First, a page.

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A future in STEM

The freshman girls from Liberty High School filed slowly into Whitaker and Neville labs on Monday morning with the energy one would expect from high school freshmen on a Monday morning.

“How many of you have had some relative tell you not to eat dirt?” asked Vassie Ware, professor of molecular biology, before launching into a discussion of dirt, bacteriophages, tuberculosis and the importance of STEM (science, technology, engineering and mathematics) careers.

Imagine Your STEM Future Day,” a full-day event sponsored by the Office of Academic Outreach at Lehigh University, the Bethlehem Area School District and Girl Scouts of Eastern Pennsylvania (GSEP), immersed more than 250 young women in a college STEM experience. The program was funded by the Comcast Corporation through the Educational Improvement Tax Credit (EITC), which enables GSEP to partner with school districts to offer girls STEM-based academic experiences.

“We are tasked with reaching out to schools to do these types of programs in elementary, middle and high schools. We really want to bring STEM programs to inner-city schools, and Liberty is part of our territory, so to speak,” said Milagros Rivera, membership manager for special initiatives at GSEP. GSEP is the largest girl-serving organization in Pennsylvania with more than 40,000 participants.

Bill Best, professor of practice in electrical and computer engineering, increased student understanding of engineering with a presentation called “What Is Engineering? Is It More Than Driving Trains?”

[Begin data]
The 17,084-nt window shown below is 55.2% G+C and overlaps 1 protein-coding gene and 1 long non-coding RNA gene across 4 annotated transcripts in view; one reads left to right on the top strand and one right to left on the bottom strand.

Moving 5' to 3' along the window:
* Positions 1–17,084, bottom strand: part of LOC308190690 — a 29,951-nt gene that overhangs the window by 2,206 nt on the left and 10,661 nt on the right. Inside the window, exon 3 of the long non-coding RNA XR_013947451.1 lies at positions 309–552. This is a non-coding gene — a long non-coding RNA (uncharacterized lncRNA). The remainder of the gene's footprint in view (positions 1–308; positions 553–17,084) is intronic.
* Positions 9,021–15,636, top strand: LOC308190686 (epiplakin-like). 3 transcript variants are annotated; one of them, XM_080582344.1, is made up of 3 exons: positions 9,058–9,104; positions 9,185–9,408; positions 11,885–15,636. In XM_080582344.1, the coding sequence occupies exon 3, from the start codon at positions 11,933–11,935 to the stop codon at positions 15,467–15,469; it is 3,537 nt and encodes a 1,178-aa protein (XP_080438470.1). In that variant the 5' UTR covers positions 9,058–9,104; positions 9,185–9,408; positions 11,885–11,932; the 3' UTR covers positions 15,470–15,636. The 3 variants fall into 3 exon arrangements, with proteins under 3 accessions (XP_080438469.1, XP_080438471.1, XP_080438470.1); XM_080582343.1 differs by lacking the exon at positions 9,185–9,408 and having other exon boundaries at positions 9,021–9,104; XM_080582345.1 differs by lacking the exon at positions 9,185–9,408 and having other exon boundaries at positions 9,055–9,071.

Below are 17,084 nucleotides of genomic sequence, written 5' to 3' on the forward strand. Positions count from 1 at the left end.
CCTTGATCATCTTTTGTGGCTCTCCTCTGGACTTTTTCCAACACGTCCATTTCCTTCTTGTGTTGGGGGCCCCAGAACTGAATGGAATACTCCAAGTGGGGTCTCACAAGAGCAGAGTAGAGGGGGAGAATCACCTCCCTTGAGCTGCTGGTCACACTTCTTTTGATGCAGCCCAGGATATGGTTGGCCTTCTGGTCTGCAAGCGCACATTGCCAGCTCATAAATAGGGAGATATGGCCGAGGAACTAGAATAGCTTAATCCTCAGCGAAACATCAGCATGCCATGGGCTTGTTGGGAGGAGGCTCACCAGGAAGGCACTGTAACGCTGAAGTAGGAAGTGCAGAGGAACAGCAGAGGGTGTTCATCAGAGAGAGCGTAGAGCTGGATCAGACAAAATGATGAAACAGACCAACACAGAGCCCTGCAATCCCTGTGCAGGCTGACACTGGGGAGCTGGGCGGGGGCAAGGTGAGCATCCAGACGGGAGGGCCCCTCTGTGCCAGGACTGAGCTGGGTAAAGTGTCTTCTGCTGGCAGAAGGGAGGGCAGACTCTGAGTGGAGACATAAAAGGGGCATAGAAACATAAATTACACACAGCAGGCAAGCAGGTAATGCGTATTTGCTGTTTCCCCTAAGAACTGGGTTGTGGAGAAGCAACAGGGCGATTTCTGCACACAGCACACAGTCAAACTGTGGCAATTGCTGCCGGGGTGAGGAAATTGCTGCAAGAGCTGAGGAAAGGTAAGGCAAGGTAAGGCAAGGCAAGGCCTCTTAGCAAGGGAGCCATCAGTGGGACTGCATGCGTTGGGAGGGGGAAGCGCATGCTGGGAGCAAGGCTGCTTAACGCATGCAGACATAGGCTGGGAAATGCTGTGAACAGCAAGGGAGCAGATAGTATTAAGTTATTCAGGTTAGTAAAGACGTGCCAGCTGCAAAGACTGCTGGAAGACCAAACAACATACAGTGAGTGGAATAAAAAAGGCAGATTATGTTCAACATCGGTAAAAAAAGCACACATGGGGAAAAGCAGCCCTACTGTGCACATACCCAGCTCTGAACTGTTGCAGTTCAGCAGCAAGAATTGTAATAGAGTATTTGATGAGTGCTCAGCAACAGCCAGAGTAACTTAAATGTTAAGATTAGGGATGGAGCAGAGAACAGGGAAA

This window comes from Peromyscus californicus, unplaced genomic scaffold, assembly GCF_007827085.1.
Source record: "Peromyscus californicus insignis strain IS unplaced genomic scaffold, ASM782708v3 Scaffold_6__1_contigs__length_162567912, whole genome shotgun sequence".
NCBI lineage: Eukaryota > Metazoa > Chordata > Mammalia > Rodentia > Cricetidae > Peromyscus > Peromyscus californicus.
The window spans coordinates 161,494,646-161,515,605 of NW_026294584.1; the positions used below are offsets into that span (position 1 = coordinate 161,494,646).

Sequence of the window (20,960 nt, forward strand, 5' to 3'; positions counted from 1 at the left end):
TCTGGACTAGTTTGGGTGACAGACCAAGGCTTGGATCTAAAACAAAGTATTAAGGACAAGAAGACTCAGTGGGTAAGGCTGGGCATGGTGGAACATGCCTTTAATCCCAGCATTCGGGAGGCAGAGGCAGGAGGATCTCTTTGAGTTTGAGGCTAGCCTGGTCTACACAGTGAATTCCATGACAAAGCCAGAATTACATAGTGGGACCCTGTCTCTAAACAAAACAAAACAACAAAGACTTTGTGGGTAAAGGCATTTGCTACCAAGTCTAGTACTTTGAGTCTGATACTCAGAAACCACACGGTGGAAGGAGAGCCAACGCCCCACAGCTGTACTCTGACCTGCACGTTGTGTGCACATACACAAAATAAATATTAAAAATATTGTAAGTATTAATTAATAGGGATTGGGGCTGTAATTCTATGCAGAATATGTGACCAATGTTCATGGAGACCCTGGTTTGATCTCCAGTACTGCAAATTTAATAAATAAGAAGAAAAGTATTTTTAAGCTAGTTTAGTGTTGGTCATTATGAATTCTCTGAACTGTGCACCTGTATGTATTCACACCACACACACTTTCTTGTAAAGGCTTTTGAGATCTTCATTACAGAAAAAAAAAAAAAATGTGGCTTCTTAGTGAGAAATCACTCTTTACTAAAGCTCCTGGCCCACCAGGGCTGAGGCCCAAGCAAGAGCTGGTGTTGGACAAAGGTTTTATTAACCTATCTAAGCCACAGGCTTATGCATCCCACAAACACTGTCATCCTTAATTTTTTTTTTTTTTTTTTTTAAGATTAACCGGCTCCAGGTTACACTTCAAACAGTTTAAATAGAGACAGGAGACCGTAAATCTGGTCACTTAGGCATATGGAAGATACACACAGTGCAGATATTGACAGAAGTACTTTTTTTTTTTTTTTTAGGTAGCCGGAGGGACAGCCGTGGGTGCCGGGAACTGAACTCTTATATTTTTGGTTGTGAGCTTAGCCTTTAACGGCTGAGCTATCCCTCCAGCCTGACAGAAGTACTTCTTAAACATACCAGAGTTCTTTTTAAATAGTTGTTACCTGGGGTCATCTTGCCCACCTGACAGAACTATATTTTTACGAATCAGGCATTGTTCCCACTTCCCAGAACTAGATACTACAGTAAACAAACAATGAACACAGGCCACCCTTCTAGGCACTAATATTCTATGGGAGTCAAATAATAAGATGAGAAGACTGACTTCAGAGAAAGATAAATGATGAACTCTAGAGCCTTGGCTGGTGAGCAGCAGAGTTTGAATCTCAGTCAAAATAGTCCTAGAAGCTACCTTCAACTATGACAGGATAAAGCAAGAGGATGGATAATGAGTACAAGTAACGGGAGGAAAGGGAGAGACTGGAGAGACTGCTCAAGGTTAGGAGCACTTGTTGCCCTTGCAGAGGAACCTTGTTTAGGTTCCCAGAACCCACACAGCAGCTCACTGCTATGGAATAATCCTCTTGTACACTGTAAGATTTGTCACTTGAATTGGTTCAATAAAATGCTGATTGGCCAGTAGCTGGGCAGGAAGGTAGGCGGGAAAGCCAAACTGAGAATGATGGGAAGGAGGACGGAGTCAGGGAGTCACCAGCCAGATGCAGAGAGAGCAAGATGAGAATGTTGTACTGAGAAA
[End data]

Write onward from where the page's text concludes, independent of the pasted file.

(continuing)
“I feel it is important to let especially young women know of the wonderful opportunities and challenges that engineering offers and that they can indeed study engineering,” said Best, who is also director of Lehigh’s CHOICES and IDEAS programs. “I hope that students take away a sense of the wonders of engineering, how much fun engineering actually is and that, as I say, 'engineers do good things.'”

Richard Vinci, professor of materials science and engineering, demonstrated materials science by, among other things, inviting students to taste marshmallows frozen in liquid nitrogen in a presentation titled "Smarter, Stronger, Cleaner: Why Materials Matter."

“I think most kids don’t get an opportunity to see anything like this kind of stuff. In fact, most parents are always saying, ‘Don’t touch that, don’t break that,’” said Vinci. “You can’t learn if you don’t touch things and break things.”

Read the full story at the Lehigh University News Center.

-Kelly Hochbein is a writer with Lehigh University Media Relations.

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